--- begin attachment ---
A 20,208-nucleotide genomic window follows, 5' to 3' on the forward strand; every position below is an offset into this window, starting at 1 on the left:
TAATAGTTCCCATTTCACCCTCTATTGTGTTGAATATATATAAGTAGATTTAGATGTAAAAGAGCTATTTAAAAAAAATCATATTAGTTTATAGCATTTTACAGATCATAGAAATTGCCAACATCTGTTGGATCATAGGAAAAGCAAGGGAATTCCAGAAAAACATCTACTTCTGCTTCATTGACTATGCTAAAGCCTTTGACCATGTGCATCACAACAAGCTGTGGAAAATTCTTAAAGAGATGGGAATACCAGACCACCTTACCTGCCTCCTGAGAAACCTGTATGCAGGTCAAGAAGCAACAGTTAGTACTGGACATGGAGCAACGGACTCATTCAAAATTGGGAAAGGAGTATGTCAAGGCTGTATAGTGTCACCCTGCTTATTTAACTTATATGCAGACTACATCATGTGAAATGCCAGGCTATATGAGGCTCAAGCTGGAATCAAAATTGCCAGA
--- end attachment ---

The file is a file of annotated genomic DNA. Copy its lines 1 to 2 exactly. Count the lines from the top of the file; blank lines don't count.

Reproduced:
A 20,208-nucleotide genomic window follows, 5' to 3' on the forward strand; every position below is an offset into this window, starting at 1 on the left:
TAATAGTTCCCATTTCACCCTCTATTGTGTTGAATATATATAAGTAGATTTAGATGTAAAAGAGCTATTTAAAAAAAATCATATTAGTTTATAGCATTTTACAGATCATAGAAATTGCCAACATCTGTTGGATCATAGGAAAAGCAAGGGAATTCCAGAAAAACATCTACTTCTGCTTCATTGACTATGCTAAAGCCTTTGACCATGTGCATCACAACAAGCTGTGGAAAATTCTTAAAGAGATGGGAATACCAGACCACCTTACCTGCCTCCTGAGAAACCTGTATGCAGGTCAAGAAGCAACAGTTAGTACTGGACATGGAGCAACGGACTCATTCAAAATTGGGAAAGGAGTATGTCAAGGCTGTATAGTGTCACCCTGCTTATTTAACTTATATGCAGACTACATCATGTGAAATGCCAGGCTATATGAGGCTCAAGCTGGAATCAAAATTGCCAGA